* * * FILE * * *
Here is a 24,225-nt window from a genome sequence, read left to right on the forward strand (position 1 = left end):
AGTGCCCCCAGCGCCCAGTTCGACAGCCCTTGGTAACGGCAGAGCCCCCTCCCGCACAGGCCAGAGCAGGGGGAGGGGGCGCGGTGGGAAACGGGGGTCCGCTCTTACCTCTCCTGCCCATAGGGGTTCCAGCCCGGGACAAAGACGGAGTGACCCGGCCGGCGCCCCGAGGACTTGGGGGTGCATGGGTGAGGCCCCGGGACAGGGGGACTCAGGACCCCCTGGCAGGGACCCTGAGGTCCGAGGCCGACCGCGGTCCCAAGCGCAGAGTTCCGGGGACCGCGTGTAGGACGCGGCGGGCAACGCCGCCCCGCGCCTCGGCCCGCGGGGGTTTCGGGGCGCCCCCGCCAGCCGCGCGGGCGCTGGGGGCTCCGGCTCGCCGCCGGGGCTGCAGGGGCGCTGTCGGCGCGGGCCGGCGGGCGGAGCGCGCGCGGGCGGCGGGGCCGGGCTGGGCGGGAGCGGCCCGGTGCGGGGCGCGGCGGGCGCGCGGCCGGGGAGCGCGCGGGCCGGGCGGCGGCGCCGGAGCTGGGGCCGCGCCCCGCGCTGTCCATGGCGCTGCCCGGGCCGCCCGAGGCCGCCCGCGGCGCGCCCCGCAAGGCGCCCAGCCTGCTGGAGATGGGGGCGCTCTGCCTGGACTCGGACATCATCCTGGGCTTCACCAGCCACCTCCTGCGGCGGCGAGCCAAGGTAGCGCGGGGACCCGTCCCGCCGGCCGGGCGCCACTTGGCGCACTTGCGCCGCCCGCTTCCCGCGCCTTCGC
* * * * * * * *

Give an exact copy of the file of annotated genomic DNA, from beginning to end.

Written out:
Here is a 24,225-nt window from a genome sequence, read left to right on the forward strand (position 1 = left end):
AGTGCCCCCAGCGCCCAGTTCGACAGCCCTTGGTAACGGCAGAGCCCCCTCCCGCACAGGCCAGAGCAGGGGGAGGGGGCGCGGTGGGAAACGGGGGTCCGCTCTTACCTCTCCTGCCCATAGGGGTTCCAGCCCGGGACAAAGACGGAGTGACCCGGCCGGCGCCCCGAGGACTTGGGGGTGCATGGGTGAGGCCCCGGGACAGGGGGACTCAGGACCCCCTGGCAGGGACCCTGAGGTCCGAGGCCGACCGCGGTCCCAAGCGCAGAGTTCCGGGGACCGCGTGTAGGACGCGGCGGGCAACGCCGCCCCGCGCCTCGGCCCGCGGGGGTTTCGGGGCGCCCCCGCCAGCCGCGCGGGCGCTGGGGGCTCCGGCTCGCCGCCGGGGCTGCAGGGGCGCTGTCGGCGCGGGCCGGCGGGCGGAGCGCGCGCGGGCGGCGGGGCCGGGCTGGGCGGGAGCGGCCCGGTGCGGGGCGCGGCGGGCGCGCGGCCGGGGAGCGCGCGGGCCGGGCGGCGGCGCCGGAGCTGGGGCCGCGCCCCGCGCTGTCCATGGCGCTGCCCGGGCCGCCCGAGGCCGCCCGCGGCGCGCCCCGCAAGGCGCCCAGCCTGCTGGAGATGGGGGCGCTCTGCCTGGACTCGGACATCATCCTGGGCTTCACCAGCCACCTCCTGCGGCGGCGAGCCAAGGTAGCGCGGGGACCCGTCCCGCCGGCCGGGCGCCACTTGGCGCACTTGCGCCGCCCGCTTCCCGCGCCTTCGC